[Lgpolicy-list] [lg policy] Forwarded from CHE: Czars in their eyes

Harold Schiffman haroldfs at gmail.com
Fri Oct 31 14:25:44 UTC 2014


 Czars in Their Eyes

Boris Godunov, czar of all Russia, 1598-1605

It’s been a big month for the czars.

The White House has appointed Ron Klain as Ebola czar. Not *capo* or *boss,
*but* cz**ar*, the Russian term (also transliterated as *tsar*) related to
Latin *C**aesar *and German *Kaiser. *

What’s with American English and *czar*, concept and word? Is it ours now,
or do we still need to mark it off in some way?

HuffPo and *The Washington Times* deploy the term in roman font without
typographic qualification. NPR has taken a more circumspect view, at least
in its online form, where we’re told “White House Appoints an Ebola ‘Czar’”
—with scare quotes around *czar* as if that word were the scariest part of
the announcement. Kathryn Schulz’s recent *New York Magazine* article is
entitled “America’s Strange Love Affair With the Word
<http://nymag.com/daily/intelligencer/2014/10/americas-strange-love-affair-with-czars.html>*Czar,”
<http://nymag.com/daily/intelligencer/2014/10/americas-strange-love-affair-with-czars.html>
*where italics become the signifier of emphasis and linguistic difference.

In recent decades the White House has been the locus of much czar-making.
Since FDR there have been budget czars and car czars, climate czars and
drug czars. America’s history with the word *czar,* however, stretches back
into the 19th century, back at least as far as 1872, and the appearance
of a work entitled *The Struggles (Social, Financial and Political) of
Petroleum V. Nasby, *republished two years later as *The Moral History of
America’s Life-Struggle.*

The title page of *Moral History * announces illustrations by Thomas Nast,
a preface by Charles Sumner, and an extraordinary quotation from the late
Abraham Lincoln: “For the genius to write like Nasby, I would gladly give
up my office.” One is grateful that Lincoln couldn’t and didn’t.

“Nasby” was the humorist David Ross Locke. His book, a satirical account of
American political life (there must be other kinds, but at the moment it’s
hard to imagine what they might be), is written in the sort of dialect
transcription we tolerate (sort of) in Mark Twain and shrink from elsewhere.

The “Prefis” begins “Uv the makin uv books there is no end.” It goes on
from there.

Here is Locke on the arrival of President Andrew Johnson in Albany, N.Y.:

“There wuz a immense crowd, but the Czar uv all the Amerikas didn’t get orf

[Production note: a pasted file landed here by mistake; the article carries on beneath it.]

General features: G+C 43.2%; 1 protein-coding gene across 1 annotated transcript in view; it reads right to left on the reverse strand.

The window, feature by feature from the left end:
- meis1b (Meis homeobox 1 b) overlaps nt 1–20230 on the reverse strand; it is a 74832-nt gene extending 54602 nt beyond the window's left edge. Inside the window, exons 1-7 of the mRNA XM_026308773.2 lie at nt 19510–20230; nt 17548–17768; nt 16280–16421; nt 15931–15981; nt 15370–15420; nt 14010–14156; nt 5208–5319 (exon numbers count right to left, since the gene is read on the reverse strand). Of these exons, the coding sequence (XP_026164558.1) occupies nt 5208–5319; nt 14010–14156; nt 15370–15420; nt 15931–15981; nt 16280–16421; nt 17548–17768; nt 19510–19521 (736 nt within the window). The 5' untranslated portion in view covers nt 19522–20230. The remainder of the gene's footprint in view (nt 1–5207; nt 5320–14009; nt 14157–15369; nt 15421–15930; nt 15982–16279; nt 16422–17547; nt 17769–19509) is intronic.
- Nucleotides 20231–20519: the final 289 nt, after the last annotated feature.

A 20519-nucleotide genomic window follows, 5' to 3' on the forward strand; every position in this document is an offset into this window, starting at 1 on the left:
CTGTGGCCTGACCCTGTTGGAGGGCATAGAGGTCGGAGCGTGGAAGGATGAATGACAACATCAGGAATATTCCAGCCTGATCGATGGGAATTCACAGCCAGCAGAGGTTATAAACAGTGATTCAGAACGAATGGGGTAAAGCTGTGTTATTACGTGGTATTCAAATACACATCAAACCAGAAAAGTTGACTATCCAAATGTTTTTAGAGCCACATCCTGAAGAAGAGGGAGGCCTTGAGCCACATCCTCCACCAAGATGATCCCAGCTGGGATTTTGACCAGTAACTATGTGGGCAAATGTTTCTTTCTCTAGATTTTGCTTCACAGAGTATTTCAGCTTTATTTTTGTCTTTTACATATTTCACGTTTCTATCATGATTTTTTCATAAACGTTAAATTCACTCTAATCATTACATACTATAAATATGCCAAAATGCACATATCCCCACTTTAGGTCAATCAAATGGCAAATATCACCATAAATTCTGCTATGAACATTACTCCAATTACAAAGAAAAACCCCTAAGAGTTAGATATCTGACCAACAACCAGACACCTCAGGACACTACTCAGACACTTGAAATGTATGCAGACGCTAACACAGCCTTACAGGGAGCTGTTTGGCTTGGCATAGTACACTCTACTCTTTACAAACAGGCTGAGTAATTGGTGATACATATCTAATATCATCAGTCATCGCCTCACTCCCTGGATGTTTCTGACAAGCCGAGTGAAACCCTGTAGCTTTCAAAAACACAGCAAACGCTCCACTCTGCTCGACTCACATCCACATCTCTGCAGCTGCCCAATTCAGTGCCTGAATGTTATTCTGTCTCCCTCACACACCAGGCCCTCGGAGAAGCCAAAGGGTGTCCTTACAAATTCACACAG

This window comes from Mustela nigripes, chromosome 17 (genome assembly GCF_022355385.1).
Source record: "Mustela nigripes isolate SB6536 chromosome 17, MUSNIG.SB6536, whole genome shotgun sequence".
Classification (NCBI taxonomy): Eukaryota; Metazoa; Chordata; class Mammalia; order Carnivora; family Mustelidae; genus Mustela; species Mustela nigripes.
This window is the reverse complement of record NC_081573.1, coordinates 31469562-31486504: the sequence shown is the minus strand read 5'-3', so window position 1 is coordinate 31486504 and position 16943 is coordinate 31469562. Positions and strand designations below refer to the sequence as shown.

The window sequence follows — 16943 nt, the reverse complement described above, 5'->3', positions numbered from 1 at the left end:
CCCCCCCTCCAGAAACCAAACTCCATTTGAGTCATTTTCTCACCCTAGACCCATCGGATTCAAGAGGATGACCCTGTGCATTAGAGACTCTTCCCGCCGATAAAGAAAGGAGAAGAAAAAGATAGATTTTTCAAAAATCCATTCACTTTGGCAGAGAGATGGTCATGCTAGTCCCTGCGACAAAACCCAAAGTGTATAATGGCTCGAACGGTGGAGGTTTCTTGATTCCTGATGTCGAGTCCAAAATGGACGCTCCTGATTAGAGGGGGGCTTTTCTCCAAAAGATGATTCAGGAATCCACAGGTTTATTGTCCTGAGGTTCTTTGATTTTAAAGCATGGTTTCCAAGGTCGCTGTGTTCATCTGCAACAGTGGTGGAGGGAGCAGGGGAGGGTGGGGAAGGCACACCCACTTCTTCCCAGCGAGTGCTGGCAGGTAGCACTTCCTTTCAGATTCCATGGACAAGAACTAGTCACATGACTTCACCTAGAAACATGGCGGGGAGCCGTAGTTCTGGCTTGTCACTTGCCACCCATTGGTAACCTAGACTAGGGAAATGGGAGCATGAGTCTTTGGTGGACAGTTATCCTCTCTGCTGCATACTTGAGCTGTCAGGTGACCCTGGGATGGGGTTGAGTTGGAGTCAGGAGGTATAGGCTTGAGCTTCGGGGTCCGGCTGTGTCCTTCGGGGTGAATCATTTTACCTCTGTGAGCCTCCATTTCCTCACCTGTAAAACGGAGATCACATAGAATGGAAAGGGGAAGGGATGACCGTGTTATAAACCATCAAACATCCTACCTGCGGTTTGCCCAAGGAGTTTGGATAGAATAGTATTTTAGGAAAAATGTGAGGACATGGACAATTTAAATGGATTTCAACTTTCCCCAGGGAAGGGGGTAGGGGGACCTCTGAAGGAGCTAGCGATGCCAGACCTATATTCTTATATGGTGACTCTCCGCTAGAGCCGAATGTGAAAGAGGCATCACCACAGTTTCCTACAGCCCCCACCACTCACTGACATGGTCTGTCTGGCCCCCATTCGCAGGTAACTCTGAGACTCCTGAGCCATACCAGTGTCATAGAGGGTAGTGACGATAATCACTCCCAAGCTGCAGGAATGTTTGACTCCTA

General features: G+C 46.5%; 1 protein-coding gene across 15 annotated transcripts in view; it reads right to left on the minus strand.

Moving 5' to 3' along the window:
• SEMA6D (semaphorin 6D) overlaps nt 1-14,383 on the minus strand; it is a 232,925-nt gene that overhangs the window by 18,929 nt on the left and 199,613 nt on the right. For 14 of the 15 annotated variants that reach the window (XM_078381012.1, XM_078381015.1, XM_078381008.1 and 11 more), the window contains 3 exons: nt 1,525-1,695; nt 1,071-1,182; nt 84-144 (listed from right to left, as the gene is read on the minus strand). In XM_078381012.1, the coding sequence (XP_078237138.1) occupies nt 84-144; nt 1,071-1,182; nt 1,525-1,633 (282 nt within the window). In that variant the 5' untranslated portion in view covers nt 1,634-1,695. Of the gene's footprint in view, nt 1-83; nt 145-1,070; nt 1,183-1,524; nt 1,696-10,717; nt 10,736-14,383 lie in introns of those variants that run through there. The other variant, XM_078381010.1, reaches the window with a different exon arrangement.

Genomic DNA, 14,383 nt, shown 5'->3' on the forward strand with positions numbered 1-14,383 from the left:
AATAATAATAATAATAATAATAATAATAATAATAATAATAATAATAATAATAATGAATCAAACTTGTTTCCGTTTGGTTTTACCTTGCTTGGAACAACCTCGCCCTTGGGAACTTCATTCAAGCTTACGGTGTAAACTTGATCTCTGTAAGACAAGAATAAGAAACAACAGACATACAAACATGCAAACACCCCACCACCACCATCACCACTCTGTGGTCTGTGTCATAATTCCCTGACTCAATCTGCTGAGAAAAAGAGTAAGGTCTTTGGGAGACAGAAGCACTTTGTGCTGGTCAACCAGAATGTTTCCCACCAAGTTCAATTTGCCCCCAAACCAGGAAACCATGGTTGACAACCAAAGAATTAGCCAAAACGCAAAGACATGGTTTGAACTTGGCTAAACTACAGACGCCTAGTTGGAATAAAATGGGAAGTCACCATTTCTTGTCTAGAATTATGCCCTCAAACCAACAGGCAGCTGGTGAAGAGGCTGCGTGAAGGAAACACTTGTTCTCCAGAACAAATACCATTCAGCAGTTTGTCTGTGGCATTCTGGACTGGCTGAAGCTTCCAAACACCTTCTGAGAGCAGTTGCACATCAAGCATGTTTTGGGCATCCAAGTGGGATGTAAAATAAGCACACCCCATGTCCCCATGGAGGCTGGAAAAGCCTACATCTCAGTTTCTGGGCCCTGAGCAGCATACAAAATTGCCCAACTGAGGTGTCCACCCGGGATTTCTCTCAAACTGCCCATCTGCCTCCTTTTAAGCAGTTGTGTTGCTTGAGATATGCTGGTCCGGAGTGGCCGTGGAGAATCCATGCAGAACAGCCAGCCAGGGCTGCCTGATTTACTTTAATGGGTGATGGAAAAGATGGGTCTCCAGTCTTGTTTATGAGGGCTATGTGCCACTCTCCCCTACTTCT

his speech here. The Governor welcomed him, but he welcomed him ez the
Cheef Magistrate uv the nashen, and happened to drop in Lincoln’s name.
That struck a chill over the party, and the President got out uv it ez soon
ez possible. Bein reseeved ez Chief Magistrate, and not ez the great
Pacificator, ain’t His Eggslency’s best holt. It wuz unkind of uv Governor
[Reuben] Fenton to do it. If he takes the papers, he must know that His
Mightiness ain’t got but one speech, and he ought to hev made sich a
reception ez wood hev enabled him to hev got it off. We shook the dust off
uv our feet, and left Albany in disgust.”

That phrase—“the Czar uv all the Amerikas”—feels in tune with at least one
contemporary strand of angry antigovernment sentiment.

The 1870s reference to Lincoln and *czar *would come to look somewhat
different. In 1881, just 16 years after the American president was felled
to the cry of* “Sic semper tyrannis,”* Czar Alexander II, who had
emancipated the serfs 20 years earlier and survived several attempts on his
life in the intervening years, was finally the victim of an assassin’s
bomb. A generation later the Revolution dispatched the last czar and his
family.

David Ross Locke’s 19th-century usage, however, isn’t really dependent on
the history of Boris Godunov and his ilk. The satiric reference  points us
in the direction of grandiosity, real or ironically conceived, rather than
autocratic control.

But that was then. Today the word *czar *has become so degraded  that it
fits almost anything.

Beyond the Beltway, and with more or less irony, almost any position in
middle management can be advertised as *czar* (website czar, direct-mail
czar, and so on), which is a rather grandiose way of saying that one has
direct reports and a budget. There is probably a hamburger-bun czar at a
fast-food establishment within driving distance of where you are.

And so the devolution of czar from Russian emperor to almost anybody,
including just us folks on campus.

At Virginia Commonwealth University, the position of *campus czar*
<http://jobs.cheerwine.com/x/detail/a2drq2mkc9vm> turns out to be not a
euphemism for *provost* or *head football coach* but only an ad placed by
Cheerwine, a soft-drink company. To be this particular kind of *czar* one
must “be outgoing, enjoy socializing with people, and have good
communication and organization skills.” Probably not Nicholas II’s strong
suit.

Look around your own campus. You might find an ID czar, a
buildings-and-grounds czar, an alumni-outreach czar. The person overseeing
Greek life could be czar of all the rushes.

I think I’d better stop there.


http://chronicle.com/blogs/linguafranca/2014/10/31/czars-in-their-eyes/?cid=at&utm_source=at&utm_medium=en


-- 
=+=+=+=+=+=+=+=+=+=+=+=+=+=+=+=+

 Harold F. Schiffman

Professor Emeritus of
 Dravidian Linguistics and Culture
Dept. of South Asia Studies
University of Pennsylvania
Philadelphia, PA 19104-6305

Phone:  (215) 898-7475
Fax:  (215) 573-2138

Email:  haroldfs at gmail.com
http://ccat.sas.upenn.edu/~haroldfs/

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